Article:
The Dream of Reason: A History of Philosophy From the Greeks to the Renaissance
The Dream of Reason is a very good, very readable, non-technical overview of the mainstream of Western philosophy. It doesn't contain anything that would surprise a student of the field, and it doesn't really invite the reader to get to grips with the really hard problems. It does, however, provide a very readable (and sometimes very witty) overview over who the main thinkers of antiquity were, what they thought, and especially how their thoughts related to one another.
It's fairly evident that Gottlieb is more an Aristotelian than a Platonist. He tries to be fair, but he obviously likes Aristotle--with his ideas of carefully observing nature, as opposed to abstract reasoning about the true nature of things--a little bit better. A consequence of this is that he goes out of his way to absolve Aristotle of the various charges leveled against him by later critics. (Really, he's fairly generous to most of his subjects; he focuses more on what they got right, or at least what they did right, than on their numerous mistakes.) That's fine by me.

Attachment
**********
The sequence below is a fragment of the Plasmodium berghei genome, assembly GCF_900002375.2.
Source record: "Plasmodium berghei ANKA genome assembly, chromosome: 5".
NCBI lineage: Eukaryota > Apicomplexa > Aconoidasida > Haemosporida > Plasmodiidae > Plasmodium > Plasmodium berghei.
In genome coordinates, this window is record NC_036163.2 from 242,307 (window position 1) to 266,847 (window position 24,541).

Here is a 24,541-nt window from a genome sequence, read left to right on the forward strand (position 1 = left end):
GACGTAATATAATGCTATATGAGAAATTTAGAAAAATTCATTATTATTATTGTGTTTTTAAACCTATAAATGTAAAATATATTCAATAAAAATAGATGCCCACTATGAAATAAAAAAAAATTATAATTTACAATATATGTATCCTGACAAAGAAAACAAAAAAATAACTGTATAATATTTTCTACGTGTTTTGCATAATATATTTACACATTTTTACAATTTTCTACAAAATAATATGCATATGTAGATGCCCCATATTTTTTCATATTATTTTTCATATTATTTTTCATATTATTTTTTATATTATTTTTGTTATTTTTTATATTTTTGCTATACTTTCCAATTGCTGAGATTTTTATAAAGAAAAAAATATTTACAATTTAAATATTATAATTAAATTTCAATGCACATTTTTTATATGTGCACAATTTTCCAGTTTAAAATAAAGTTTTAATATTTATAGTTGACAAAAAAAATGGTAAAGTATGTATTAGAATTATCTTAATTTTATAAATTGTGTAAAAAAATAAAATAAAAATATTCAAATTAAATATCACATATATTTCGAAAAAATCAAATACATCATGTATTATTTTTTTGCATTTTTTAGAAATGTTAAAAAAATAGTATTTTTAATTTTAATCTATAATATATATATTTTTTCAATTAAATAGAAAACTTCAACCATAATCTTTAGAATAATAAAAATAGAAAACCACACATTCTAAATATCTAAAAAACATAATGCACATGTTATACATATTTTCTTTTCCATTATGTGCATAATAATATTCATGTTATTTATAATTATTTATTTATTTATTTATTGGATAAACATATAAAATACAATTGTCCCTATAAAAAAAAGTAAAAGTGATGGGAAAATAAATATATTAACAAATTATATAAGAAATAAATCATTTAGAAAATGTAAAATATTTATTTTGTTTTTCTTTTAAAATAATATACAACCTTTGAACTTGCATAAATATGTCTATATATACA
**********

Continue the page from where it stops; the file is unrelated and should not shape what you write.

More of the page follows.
I wouldn't have minded a little more detail about the post-Aristotelian schools. The Middle Ages, as well, get decidedly (and undeservedly) short shrift; here I think Gottlieb is leaning too much on the conventional view of the Church as suppressor of knowledge. Overall, however, this is a really good read for anyone who wants to learn about the subject. It doesn't demand any specialist knowledge, nor does it descend into the pedantry or tortured prose that characterizes a lot of philosophical writing. If it's not quite the material of a popular best-seller, it's as close as a book of this sort is likely to get.